Aneurin Bevan’s famous words that “if a hospital bedpan is dropped in a hospital corridor in Tredegar, the reverberations should echo around Whitehall” has been interpreted a number of ways by those working in and leading the NHS. Does it mean that we should have a target for reducing dropped bedpans? Or that the Westminster Government should take direct responsibility for and control over every tiny detail of care provided in the NHS? Or was he saying something more general about accountability for services in the NHS?
Well, times move on!
In 1948 the UK NHS had a budget of £437 million which is roughly £9 billion in today’s money, now this has risen to over £119bn. In 1948 the NHS employed 144,000 people today this has risen to around 1.7 million staff making it the fifth largest employer in the world! In 2015 bedpans are disposable, made of pulped paper (like egg boxes) and you would be pressed to hear the sound of one falling in Ellesmere Port Hospital in the next-door room let alone in Whitehall.
So the NHS has become much larger, more complicated, more accountable and therefore sadly sometimes more bureaucratic. We are technologically capable of doing more for patients but seemingly expected to do more than we have the capacity and resources to do as we age and our needs become more complex. One of the hardest things to do in the modern NHS is to create simplicity out of this increasing complexity but this is what lies at the heart of our ambition to become The Model Hospital.
To help get started on this journey we have surveyed and met with groups of our staff to understand better our organisational culture. Thank you to everyone who took part. Needless to say there was much to be proud of and also some very important areas for reflection, most notably: a real focus on delivering excellent patient care but a general sense that processes are getting in the way; a view that people did not always do what they said they would do – interestingly this was always other people or teams and not them; a strong impression that we tolerate things that we shouldn’t, which I interpreted as not dealing with wrong or bad behaviour; and a strong view that we do not differentiate performance with appropriate consequences, either positive or negative.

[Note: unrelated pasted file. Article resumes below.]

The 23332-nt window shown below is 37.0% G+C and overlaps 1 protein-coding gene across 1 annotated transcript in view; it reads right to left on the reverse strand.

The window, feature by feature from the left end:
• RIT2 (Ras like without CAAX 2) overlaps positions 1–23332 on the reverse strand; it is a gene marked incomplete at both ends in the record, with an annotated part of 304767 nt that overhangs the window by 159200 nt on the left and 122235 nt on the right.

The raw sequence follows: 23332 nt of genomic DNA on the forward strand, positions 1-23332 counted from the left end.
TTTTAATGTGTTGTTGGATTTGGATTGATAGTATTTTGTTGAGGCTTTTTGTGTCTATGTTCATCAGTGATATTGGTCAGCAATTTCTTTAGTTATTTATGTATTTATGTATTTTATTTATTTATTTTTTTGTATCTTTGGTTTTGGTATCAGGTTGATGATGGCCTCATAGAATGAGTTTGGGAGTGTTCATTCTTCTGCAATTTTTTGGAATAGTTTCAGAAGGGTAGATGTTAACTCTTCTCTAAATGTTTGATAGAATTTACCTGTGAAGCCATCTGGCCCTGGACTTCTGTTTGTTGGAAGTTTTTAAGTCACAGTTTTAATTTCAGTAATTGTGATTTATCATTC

Our mission is to deliver NHS care locally that both our staff and community are proud of; and we do that by a relentless focus on our patients by being Safe, Kind and Effective. Last week the executive team spent a couple of days with Lord Carter (who is leading on work for the government) and his team to explore and plan our approach to moving the Countess towards the Model Hospital blueprint for the NHS. This work will become the foundation for delivering a Safe, Kind and Effective culture that at its very core cares for our patients, cares for ourselves and cares for our finances.
My next few blogs will describe in greater detail how we intend to make these a reality over the next months and years and how this is very different to what we have done in the past. So whilst in the meantime if a bedpan is dropped in our hospital corridors it may not reverberate in Whitehall, or even my office, I do know that the Model Hospital work we are leading will ensure that action happens here at the Countess.